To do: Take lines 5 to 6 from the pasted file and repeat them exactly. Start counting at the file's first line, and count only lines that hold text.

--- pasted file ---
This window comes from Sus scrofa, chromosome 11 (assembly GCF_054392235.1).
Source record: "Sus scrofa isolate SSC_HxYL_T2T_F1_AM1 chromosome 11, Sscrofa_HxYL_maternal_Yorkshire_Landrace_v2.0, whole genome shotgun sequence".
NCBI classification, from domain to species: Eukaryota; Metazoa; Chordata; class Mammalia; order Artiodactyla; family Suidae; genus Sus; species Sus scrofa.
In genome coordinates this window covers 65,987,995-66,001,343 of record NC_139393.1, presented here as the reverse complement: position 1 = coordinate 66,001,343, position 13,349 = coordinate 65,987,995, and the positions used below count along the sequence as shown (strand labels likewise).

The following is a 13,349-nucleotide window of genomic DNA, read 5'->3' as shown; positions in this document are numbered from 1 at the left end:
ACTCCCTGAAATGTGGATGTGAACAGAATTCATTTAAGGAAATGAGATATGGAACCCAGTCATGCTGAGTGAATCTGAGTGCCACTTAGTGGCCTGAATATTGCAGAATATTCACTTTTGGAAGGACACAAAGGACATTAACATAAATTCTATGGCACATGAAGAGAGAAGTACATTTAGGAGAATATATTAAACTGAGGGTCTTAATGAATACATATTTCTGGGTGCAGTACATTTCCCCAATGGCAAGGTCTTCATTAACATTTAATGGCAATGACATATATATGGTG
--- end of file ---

The following is a 13,349-nucleotide window of genomic DNA, read 5'->3' as shown; positions in this document are numbered from 1 at the left end:
ACTCCCTGAAATGTGGATGTGAACAGAATTCATTTAAGGAAATGAGATATGGAACCCAGTCATGCTGAGTGAATCTGAGTGCCACTTAGTGGCCTGAATATTGCAGAATATTCACTTTTGGAAGGACACAAAGGACATTAACATAAATTCTATGGCACATGAAGAGAGAAGTACATTTAGGAGAATATATTAAACTGAGGGTCTTAATGAATACATATTTCTGGGTGCAGTACATTTCCCCAATGGCAAGGTCTTCATTAACATTTAATGGCAATGACATATATATGGTG